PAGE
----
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I have a "variable annuity" with Lincoln. They have a "historic unit values" page that says fund X increased 40% since the end of last year, to yesterday. And that fund Y increased 23%.

But they also have a "fund performance" PDF dated 30 SEP 2015 that says fund X has ALWAYS lost money (32% over one year) and fund Y has an average annual gain since inception of 5% but a 19% loss over one year.

Every time I have called Lincoln with questions, I have found that the people answering the phone know less about it than I do. And either I don't know much or one of those two sources is completely wrong.

What is the explanation?

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    Do the "historic unit values" capture splits properly? If not then what looks like a gain may actually be a loss as a reverse split could happen, e.g. taking 2 nickels to return a dime that is later only worth 8 cents make look like a gain compared to 5 cents but was 10 cents initially. Do the fund performance files state specific dates? Sometimes specific time periods may be used for referencing performance. – JB King Dec 18 '15 at 19:29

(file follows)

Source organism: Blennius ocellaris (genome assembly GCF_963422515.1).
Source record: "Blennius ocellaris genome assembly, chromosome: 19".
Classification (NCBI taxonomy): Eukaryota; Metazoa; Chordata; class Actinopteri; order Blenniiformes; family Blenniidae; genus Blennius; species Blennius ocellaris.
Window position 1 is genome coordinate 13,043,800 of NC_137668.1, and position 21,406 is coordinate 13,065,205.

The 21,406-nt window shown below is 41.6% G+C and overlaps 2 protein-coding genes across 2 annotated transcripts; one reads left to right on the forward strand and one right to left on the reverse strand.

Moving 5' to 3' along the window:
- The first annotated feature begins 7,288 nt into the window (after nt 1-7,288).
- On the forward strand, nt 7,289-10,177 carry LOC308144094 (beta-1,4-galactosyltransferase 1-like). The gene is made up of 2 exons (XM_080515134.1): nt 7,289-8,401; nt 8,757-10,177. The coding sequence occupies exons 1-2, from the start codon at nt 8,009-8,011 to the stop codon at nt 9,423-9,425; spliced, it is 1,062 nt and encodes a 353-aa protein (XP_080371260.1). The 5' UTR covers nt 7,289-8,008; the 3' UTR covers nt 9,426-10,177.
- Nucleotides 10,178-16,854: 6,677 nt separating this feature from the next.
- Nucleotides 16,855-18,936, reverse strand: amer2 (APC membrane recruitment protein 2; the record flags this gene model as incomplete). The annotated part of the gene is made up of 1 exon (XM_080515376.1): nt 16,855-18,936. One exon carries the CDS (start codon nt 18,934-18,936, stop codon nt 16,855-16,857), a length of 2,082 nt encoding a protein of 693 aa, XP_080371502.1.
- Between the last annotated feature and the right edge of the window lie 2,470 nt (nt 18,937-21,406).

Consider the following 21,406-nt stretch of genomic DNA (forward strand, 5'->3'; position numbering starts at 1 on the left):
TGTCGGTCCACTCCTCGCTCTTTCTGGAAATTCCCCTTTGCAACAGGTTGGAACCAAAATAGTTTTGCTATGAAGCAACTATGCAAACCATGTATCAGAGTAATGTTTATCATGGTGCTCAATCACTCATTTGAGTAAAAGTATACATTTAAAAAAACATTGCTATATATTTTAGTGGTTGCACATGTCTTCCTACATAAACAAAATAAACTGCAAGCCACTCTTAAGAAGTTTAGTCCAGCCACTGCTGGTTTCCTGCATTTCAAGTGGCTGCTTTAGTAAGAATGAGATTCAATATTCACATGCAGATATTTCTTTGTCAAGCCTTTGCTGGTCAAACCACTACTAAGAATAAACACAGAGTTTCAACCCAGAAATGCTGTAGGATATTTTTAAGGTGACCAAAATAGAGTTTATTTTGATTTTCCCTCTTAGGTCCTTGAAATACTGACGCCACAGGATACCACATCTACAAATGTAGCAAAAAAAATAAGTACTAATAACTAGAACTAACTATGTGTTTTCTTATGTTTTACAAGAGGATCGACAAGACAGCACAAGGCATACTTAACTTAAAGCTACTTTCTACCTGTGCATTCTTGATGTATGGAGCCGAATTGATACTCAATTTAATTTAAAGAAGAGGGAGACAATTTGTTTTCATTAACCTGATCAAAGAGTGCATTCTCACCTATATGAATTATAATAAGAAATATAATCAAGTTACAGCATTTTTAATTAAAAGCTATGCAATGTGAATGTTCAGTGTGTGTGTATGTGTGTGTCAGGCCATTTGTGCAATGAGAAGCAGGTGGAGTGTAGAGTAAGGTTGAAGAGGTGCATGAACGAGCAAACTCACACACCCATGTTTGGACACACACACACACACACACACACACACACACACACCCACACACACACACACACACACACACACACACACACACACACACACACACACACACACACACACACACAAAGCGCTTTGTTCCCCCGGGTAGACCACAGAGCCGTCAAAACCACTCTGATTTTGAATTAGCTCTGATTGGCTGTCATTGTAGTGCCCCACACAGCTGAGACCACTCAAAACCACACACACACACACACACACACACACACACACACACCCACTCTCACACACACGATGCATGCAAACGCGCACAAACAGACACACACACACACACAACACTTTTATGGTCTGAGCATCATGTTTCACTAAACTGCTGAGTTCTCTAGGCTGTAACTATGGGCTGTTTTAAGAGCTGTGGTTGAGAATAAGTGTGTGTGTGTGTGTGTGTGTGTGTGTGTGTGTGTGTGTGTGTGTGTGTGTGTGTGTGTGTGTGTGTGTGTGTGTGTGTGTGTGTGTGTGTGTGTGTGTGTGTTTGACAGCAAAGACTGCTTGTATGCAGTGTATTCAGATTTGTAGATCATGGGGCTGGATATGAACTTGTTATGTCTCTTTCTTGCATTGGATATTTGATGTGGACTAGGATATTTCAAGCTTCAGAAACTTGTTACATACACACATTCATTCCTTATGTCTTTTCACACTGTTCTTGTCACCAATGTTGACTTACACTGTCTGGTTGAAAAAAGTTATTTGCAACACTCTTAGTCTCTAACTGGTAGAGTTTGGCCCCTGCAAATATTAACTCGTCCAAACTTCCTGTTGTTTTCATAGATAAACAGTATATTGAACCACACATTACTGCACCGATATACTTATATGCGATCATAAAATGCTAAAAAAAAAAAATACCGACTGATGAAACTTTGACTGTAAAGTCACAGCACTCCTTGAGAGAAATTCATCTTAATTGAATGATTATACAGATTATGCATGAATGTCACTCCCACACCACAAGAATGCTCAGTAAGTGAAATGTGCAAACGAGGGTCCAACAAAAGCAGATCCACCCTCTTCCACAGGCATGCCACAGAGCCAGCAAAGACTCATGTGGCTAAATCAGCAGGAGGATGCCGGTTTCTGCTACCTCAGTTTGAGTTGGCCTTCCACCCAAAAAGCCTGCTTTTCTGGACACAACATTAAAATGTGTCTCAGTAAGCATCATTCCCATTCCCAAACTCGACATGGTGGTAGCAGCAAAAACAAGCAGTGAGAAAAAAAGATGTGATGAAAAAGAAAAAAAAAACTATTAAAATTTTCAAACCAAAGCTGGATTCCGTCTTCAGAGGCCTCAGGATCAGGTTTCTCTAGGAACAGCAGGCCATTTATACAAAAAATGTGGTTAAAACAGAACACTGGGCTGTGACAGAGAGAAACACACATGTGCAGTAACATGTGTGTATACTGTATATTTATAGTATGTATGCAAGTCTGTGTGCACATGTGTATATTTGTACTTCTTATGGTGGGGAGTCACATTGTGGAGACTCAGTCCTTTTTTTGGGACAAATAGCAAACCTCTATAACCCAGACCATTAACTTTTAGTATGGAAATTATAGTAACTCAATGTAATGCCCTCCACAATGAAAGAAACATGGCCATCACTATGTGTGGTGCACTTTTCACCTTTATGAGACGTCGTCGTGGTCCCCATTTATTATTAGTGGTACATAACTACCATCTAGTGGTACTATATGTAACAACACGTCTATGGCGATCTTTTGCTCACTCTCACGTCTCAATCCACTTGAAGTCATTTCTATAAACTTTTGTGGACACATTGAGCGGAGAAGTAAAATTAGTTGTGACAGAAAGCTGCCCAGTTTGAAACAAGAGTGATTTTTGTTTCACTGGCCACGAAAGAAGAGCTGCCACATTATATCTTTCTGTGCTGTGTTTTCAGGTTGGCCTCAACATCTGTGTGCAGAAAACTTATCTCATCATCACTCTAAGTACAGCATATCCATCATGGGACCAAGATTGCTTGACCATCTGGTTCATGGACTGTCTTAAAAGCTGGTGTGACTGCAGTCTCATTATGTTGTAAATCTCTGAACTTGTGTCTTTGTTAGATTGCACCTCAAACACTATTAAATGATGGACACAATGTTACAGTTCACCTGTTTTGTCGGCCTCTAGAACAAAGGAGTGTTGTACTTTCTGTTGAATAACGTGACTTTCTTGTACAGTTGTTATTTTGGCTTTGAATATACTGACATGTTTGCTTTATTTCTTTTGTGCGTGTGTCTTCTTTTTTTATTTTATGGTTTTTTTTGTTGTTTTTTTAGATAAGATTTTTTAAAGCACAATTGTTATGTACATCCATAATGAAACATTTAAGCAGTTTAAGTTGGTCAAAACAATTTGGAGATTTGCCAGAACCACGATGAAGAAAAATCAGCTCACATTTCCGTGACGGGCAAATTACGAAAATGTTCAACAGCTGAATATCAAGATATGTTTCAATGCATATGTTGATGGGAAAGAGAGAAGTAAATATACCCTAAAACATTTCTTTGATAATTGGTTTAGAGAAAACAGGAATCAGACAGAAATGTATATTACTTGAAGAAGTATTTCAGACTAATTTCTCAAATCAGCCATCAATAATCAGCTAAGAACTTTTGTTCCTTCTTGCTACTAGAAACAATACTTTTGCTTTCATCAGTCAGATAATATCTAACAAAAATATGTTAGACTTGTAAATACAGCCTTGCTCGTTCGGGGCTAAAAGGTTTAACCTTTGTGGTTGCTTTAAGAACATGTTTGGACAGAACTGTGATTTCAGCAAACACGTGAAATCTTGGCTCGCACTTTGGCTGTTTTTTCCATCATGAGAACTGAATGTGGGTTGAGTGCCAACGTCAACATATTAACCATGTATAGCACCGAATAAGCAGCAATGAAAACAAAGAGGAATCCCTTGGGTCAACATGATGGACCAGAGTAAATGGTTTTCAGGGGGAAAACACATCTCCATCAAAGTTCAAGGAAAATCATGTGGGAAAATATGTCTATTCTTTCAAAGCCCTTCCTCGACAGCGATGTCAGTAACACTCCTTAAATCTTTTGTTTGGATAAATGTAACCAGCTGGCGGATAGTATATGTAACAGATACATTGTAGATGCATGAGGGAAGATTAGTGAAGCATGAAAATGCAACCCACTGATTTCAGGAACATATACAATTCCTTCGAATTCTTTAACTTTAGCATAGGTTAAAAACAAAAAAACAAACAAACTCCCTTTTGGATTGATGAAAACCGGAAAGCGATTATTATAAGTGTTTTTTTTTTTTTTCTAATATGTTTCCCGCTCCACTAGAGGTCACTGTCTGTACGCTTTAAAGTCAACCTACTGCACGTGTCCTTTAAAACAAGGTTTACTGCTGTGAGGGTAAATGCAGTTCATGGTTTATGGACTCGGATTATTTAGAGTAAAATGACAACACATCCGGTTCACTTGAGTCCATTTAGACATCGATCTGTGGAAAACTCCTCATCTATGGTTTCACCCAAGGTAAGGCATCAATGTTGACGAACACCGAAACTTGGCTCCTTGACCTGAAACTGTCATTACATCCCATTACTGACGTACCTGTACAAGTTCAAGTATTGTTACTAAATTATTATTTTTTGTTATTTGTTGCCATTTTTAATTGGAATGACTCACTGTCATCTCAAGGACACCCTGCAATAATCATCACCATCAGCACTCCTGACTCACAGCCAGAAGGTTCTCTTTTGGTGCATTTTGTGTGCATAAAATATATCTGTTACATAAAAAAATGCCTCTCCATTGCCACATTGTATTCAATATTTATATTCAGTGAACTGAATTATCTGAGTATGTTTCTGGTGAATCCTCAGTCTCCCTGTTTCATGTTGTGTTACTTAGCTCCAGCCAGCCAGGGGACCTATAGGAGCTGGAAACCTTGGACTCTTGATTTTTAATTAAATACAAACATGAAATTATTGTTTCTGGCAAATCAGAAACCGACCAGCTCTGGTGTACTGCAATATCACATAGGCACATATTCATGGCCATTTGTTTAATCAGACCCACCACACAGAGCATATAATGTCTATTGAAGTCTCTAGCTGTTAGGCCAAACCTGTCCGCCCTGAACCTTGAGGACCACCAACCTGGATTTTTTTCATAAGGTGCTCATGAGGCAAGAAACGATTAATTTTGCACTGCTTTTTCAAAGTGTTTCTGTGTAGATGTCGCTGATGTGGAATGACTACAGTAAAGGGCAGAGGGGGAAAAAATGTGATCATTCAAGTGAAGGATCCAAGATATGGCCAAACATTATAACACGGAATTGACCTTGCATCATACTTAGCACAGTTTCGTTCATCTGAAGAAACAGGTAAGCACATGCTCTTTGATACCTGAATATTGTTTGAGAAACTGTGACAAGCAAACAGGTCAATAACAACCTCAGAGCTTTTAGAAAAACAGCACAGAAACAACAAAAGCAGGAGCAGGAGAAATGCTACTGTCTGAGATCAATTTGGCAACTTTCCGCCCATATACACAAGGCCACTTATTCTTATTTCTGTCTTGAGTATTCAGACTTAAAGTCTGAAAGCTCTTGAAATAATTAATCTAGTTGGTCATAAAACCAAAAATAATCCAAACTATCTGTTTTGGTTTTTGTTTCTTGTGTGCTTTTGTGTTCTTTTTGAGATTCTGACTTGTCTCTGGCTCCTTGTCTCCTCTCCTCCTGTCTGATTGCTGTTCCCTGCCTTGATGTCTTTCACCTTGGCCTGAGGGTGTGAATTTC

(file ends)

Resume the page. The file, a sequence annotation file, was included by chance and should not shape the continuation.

• I considered splits, but it didn't seem likely that a split would make a +40% vs. -32% difference. It also seemed odd that Lincoln would maintain a fund since 2004 that ALWAYS lost money according to the PDF. The PDF for each fund has one day, one month, three months, one year, three years, five years, and ten years. All negative for X and mostly negative for Y. – WGroleau Dec 18 '15 at 19:53
  • What exactly prompted you to buy in to this remarkable investment? – JoeTaxpayer Apr 14 '17 at 14:03
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    What's the name of the funds? – xiaomy Apr 14 '17 at 14:58
  • Lincoln was my employer's offering. Before I retired, the employer match outweighed the volatility. But now that nothing is going in, I pay more attention to the HUGE ups and downs and the long term average gain/loss. I don't recall the name. I don't think I selected the fund I asked about, but I have slept since I asked the question. – WGroleau Apr 14 '17 at 17:57
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I think what you are looking at are absolute gain/loss over one year and annualized (CAGR) values. My take would be that fund X having lost 32% over one year has clocked a -ve CAGR over its entire lifetime (it is possible to lose 32% over 1 year especially if it is somehow equity linked) or over its lifetime (may be 2008) it lost a goodly chunck of its value and shows a -ve CAGR. Fund Y also would have undergone similar situation, so that over 5 years it has shown a -ve CAGR.

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